Background

Youth of diverse cultures in Vancouver have a lack of appropriate mental health programs and services. Services such as counselling eating disorders, self esteem, and body image are available at South Vancouver community centres; however, cultural-specific therapy for youth is not widely available. Through our research, it appears that common mental health issues such as depression, anxiety and addition are being overlooked by the more highly publicized, yet less prevalent, youth gang violence.

Within the South Asian community, there is both a lack of awareness as well as a stigma surrounding mental health issues. Cultural disparity, language differences, and generation-cultural gaps can act as further barriers against seeking help for mental health issues. This community has additional risk factors for mental health and substance use issues: recent immigration increases incidence of mental health issues, the normalization of alcohol use among males increases the likelihood of substance abuse, andgang violence and drug trafficking further exacerbate mental health issues.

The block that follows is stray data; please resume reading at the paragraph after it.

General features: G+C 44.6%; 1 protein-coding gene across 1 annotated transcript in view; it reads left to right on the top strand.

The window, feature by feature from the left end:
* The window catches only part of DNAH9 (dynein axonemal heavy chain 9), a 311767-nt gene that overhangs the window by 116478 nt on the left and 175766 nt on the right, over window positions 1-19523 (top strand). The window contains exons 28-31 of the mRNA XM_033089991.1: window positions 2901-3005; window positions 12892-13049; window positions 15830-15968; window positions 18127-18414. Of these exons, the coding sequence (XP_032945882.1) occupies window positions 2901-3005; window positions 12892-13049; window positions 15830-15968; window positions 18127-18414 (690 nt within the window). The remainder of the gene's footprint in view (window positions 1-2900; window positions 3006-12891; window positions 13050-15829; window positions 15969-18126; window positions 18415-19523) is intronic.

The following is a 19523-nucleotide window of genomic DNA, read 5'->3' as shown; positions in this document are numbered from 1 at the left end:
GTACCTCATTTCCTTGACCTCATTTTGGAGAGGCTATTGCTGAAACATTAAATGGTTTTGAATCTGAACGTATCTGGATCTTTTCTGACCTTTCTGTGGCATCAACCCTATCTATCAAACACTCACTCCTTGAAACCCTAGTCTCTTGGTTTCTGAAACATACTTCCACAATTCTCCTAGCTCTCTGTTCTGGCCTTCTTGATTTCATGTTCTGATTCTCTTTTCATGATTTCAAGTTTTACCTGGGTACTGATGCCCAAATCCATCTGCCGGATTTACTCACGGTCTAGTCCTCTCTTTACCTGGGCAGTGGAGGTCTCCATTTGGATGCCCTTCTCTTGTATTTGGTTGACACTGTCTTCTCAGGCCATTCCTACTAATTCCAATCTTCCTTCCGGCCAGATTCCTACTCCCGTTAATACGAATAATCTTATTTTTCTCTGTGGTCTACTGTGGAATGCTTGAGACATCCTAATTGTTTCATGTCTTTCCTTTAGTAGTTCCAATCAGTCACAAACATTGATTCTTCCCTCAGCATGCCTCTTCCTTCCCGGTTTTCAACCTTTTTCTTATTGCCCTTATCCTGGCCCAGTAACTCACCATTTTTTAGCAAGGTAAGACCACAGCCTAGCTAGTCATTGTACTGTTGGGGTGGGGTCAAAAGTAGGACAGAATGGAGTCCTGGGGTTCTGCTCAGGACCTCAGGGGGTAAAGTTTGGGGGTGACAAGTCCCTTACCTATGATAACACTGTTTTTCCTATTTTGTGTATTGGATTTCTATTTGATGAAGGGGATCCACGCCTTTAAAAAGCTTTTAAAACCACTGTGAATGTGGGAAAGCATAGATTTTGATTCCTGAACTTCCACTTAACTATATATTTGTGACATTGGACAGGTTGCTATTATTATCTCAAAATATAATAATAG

While not youth specific, Vancouver Community Mental Health Services has established a "Multicultural Mental Health Liaison Program" which aims to increase the accessibility and acceptability of community mental health services to the South Asian, Chinese, Latin American, Vietnamese, and First Nations communities, by providing each with their own multicultural worker. The workers provide services in the areas of education, consultation, service brokerage and coordination, and direct clinical services. This mental health initiative is one of the few in the Lower Mainland that serves a wide variety of cultures. It is a program we can use as a model while at the same time, offering a more "youth specific" approach.

There appears to be a lack of cultural-specific youth mental health services not only in British Columbia, but also globally. Through our research, we've been in touch with mental health professionals around the world. Baldev Mutta, who started the Punjabi Health Centre in Ontario, knew of no cultural mental health programs for youth in neither Ontario nor BC. Further, Dr. Nisha Dogra, a senior lecturer in child and adolescent psychiatry at the University of Leicester, knew of no developing services specifically for youth of South Asian, Vietnamese, or Chinese descent. She also informed us that although Australia has a high Vietnamese population, there were no specific addiction/mental health services available for Vietnamese youth in the continent.